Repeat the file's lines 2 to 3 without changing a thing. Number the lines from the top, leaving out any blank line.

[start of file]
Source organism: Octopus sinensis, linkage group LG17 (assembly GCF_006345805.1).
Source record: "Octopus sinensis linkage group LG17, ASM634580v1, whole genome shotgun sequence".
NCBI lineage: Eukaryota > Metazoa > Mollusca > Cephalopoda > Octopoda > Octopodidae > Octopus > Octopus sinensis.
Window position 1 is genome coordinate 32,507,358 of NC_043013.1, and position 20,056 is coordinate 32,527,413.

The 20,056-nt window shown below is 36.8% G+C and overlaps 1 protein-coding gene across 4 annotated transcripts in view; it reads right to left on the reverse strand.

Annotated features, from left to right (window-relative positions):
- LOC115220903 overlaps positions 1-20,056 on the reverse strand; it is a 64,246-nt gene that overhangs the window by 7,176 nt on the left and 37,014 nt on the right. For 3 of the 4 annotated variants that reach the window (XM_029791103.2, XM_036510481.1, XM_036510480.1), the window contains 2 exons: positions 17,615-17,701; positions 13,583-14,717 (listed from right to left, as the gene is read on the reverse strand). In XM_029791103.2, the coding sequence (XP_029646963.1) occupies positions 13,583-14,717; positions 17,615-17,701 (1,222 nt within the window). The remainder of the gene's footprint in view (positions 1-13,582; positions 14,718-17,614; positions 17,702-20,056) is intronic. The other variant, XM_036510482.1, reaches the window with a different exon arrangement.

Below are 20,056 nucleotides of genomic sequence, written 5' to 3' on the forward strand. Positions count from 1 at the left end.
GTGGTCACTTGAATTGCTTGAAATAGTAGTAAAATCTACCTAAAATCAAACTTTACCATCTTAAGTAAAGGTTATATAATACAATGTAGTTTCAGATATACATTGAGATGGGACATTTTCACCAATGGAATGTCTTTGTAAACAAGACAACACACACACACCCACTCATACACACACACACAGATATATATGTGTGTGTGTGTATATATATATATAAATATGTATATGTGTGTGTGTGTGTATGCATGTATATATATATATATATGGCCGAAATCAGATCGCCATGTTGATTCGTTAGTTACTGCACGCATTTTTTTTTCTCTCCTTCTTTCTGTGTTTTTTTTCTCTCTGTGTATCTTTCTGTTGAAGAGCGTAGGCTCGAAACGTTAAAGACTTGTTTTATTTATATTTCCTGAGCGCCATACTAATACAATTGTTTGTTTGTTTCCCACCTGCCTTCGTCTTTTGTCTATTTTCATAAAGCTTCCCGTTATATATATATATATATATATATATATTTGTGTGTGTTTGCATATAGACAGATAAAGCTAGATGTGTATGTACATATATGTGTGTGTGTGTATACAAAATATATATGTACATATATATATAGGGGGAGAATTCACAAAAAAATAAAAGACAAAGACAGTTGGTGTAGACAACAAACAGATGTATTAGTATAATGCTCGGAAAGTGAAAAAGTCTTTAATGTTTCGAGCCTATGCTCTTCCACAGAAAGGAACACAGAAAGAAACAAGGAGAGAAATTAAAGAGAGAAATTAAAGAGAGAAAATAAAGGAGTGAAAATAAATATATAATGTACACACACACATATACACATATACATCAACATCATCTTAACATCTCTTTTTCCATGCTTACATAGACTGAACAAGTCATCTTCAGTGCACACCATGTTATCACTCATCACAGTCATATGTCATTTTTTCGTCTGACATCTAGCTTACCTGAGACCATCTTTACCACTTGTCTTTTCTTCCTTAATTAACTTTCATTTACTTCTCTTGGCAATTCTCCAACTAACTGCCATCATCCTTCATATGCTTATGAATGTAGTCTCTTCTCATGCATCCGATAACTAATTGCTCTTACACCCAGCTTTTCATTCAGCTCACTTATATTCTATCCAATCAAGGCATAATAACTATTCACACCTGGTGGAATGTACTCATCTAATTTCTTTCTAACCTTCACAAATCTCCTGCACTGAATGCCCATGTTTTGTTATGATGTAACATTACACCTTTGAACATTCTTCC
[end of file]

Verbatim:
Source record: "Octopus sinensis linkage group LG17, ASM634580v1, whole genome shotgun sequence".
NCBI lineage: Eukaryota > Metazoa > Mollusca > Cephalopoda > Octopoda > Octopodidae > Octopus > Octopus sinensis.